In more canine osteosarcoma news from the Ohio State University Greyhounds Health and Wellness Program, Tripawds was recently contacted by representatives of the program in order to clarify the results of their recent efforts to identify the genes that can lead to osteosarcoma in dogs.
Dr. Carlos E. Alvarez, PhD, of The Research Institute at Nationwide Children’s Hospital explained to us that:
“I would not say that we have identified the Greyhound osteosarcoma gene. Rather, we have identified several candidate genome regions (each implicating one or more genes).
When we claim validation in this work, we will be referring to 1) discovering candidates using genomewide genetic mapping and 2) confirming those results in a second group of dogs.
Formal validation would probably require creation of a rodent model in which a variant of interest results in increased risk of osteosarcoma.“
While this isn’t exactly the discovery of the osteosarcoma gene in Greyhounds as originally reported here, the OSU study is still tremendous progress. Successful studies like this one will eventually lead to identifying the gene in all breeds as well as humans. Dr. Cuoto and Alvarez’ research was conducted through a grant by by the American Kennel Club Canine Health Foundation “01660: Identifying the Genes That Confer Risk for Osteosarcoma.”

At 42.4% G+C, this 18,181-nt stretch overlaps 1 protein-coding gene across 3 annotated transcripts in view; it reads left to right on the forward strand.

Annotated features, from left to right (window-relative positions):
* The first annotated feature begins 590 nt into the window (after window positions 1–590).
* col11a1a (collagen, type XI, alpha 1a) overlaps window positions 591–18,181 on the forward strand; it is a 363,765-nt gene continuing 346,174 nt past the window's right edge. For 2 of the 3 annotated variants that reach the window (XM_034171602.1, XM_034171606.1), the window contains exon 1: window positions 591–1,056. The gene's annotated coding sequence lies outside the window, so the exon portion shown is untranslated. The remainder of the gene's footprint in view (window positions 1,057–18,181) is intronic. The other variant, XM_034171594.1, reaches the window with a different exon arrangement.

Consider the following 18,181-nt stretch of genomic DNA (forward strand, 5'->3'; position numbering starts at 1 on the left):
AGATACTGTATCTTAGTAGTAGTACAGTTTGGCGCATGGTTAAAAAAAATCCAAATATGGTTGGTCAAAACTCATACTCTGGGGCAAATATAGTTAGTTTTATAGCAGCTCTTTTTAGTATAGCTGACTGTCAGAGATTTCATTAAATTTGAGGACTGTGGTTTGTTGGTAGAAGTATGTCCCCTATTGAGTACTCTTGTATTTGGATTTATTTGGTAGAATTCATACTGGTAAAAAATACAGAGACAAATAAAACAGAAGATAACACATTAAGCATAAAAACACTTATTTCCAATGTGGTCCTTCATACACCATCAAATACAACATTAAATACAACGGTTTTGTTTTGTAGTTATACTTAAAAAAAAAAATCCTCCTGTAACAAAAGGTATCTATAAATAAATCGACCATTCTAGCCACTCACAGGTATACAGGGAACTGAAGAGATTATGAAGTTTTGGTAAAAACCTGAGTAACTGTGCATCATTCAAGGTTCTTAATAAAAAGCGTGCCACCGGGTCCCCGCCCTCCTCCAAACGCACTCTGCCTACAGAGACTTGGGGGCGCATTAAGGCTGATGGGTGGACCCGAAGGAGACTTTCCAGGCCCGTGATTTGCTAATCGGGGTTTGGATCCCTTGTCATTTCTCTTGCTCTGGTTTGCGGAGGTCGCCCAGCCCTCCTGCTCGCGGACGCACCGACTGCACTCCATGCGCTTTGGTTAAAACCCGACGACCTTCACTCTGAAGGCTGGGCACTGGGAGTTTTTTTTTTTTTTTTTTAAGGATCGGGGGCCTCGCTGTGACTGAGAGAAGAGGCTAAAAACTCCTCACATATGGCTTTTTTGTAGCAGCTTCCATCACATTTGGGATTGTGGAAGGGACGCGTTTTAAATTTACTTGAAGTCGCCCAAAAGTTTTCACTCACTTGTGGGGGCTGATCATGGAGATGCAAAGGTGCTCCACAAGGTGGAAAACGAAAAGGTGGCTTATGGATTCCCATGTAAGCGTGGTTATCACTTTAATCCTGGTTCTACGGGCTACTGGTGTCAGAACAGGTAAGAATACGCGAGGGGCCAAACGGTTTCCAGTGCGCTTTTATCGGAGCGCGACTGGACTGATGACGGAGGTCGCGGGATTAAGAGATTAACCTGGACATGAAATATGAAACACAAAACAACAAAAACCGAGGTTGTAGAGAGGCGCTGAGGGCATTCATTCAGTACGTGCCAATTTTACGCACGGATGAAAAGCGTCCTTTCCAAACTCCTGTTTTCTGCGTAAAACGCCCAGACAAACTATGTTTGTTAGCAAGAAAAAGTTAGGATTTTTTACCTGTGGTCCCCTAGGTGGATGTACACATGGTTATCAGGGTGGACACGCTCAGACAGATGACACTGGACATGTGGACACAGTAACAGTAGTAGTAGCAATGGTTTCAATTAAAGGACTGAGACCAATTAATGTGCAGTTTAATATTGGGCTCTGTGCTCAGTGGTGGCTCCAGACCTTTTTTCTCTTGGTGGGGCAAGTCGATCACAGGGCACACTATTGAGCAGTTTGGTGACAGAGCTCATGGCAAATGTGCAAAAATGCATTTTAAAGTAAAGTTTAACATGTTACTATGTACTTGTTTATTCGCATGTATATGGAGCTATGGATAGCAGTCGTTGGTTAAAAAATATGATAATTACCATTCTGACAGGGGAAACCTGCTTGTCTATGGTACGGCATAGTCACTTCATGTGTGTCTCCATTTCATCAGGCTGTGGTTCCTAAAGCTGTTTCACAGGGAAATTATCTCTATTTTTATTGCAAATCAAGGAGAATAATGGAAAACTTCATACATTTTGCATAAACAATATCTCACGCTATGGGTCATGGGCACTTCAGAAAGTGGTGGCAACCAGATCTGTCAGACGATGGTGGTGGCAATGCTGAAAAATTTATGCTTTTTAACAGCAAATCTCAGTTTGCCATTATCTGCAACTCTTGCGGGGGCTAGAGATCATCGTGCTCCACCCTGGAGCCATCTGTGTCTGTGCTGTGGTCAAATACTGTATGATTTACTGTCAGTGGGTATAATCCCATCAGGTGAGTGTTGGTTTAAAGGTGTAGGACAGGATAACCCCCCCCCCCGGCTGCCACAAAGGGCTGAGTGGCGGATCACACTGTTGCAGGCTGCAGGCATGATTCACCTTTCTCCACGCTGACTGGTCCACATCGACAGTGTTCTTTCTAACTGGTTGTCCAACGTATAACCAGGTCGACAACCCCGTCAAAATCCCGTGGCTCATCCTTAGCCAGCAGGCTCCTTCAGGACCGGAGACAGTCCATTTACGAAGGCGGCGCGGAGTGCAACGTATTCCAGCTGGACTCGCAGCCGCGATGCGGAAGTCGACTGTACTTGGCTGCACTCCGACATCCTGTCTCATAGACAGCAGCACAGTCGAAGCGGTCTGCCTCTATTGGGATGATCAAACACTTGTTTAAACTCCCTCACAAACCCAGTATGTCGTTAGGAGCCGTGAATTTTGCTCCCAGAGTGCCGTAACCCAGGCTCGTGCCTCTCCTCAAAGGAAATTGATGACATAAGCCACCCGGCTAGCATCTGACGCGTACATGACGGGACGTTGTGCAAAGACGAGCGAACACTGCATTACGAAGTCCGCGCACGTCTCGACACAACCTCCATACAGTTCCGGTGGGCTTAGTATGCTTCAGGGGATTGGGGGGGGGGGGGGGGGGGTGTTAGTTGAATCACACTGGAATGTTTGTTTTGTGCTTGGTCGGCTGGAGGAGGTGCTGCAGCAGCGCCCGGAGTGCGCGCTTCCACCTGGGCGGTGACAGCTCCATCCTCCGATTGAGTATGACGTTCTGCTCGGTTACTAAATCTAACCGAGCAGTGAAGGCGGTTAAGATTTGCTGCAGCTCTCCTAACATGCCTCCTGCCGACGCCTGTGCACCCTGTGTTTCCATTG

About the Ohio State University Greyhounds Health and Wellness Program
This OSU program focuses on improving the quality of life for Greyhounds around the world. Because Greyhounds have one of the highest risks of developing osteosarcoma, Dr. Couto and his team focus much of their work on studying this disease. The program offers a low-cost online consultation service for Greyhound owners faced with this disease. As the program completes more successful studies like this one, their research will eventually benefit all dog breeds at risk of bone cancer. The program’s work is funded entirely by donations and grants. To learn more, visit the Ohio State University Greyhounds Health and Wellness Program website.